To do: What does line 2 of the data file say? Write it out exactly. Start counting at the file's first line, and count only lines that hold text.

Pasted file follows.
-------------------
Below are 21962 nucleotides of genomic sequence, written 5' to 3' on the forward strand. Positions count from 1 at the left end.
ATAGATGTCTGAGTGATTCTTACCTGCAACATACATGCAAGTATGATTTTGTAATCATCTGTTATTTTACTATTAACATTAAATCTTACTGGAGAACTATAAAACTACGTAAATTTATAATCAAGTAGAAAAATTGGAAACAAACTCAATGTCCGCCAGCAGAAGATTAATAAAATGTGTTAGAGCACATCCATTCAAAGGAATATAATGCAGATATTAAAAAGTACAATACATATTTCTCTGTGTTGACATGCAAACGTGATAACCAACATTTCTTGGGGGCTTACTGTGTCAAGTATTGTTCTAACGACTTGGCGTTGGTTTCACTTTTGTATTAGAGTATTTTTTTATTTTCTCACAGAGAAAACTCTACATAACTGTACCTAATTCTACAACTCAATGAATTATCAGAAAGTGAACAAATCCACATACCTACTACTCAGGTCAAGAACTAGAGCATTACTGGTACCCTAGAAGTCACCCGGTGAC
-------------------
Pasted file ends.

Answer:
ATAGATGTCTGAGTGATTCTTACCTGCAACATACATGCAAGTATGATTTTGTAATCATCTGTTATTTTACTATTAACATTAAATCTTACTGGAGAACTATAAAACTACGTAAATTTATAATCAAGTAGAAAAATTGGAAACAAACTCAATGTCCGCCAGCAGAAGATTAATAAAATGTGTTAGAGCACATCCATTCAAAGGAATATAATGCAGATATTAAAAAGTACAATACATATTTCTCTGTGTTGACATGCAAACGTGATAACCAACATTTCTTGGGGGCTTACTGTGTCAAGTATTGTTCTAACGACTTGGCGTTGGTTTCACTTTTGTATTAGAGTATTTTTTTATTTTCTCACAGAGAAAACTCTACATAACTGTACCTAATTCTACAACTCAATGAATTATCAGAAAGTGAACAAATCCACATACCTACTACTCAGGTCAAGAACTAGAGCATTACTGGTACCCTAGAAGTCACCCGGTGAC